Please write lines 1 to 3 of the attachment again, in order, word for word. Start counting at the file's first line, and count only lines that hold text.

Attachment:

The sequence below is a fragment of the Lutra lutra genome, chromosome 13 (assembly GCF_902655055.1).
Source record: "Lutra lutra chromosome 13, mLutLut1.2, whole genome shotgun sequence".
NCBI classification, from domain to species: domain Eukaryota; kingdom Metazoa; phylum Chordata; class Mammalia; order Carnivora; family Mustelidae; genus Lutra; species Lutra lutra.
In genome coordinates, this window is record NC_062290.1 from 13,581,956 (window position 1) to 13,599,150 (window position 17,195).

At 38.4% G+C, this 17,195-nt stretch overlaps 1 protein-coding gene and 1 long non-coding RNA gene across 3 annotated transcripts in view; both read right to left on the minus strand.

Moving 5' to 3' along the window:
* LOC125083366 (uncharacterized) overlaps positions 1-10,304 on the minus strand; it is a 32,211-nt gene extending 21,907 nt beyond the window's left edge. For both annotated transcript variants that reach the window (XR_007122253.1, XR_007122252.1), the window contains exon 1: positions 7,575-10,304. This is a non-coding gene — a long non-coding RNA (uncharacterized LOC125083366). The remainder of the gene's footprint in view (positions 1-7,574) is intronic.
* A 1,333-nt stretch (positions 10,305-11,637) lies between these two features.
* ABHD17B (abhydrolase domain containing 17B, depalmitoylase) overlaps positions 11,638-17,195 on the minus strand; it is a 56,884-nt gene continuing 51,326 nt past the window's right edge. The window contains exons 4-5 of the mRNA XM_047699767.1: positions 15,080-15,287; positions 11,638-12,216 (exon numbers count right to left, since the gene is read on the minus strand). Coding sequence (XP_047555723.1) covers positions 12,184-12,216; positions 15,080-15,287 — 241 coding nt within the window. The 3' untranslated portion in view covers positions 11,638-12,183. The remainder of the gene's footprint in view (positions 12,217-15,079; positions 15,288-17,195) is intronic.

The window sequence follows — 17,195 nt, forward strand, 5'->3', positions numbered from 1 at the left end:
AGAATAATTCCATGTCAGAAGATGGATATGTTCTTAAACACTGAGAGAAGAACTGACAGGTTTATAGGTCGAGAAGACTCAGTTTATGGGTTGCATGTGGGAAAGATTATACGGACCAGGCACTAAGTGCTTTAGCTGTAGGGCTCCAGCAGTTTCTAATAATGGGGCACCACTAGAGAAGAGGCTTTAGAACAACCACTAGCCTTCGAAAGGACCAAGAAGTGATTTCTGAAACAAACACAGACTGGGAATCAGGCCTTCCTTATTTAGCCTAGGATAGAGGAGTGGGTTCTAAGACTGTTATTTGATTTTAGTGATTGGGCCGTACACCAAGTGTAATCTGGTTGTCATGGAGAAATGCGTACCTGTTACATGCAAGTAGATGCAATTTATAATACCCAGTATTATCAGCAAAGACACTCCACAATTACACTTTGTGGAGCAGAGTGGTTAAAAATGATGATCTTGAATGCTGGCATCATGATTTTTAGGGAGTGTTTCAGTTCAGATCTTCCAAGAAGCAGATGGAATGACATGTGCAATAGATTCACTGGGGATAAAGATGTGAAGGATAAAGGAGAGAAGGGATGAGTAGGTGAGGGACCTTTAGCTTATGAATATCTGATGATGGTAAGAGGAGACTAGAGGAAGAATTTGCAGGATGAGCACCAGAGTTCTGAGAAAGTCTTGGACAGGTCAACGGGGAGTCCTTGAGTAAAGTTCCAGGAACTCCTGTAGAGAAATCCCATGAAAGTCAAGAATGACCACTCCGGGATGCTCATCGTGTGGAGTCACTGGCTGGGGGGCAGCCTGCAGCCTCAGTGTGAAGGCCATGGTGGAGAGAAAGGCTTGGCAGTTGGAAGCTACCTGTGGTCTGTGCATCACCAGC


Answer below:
The sequence below is a fragment of the Lutra lutra genome, chromosome 13 (assembly GCF_902655055.1).
Source record: "Lutra lutra chromosome 13, mLutLut1.2, whole genome shotgun sequence".
NCBI classification, from domain to species: domain Eukaryota; kingdom Metazoa; phylum Chordata; class Mammalia; order Carnivora; family Mustelidae; genus Lutra; species Lutra lutra.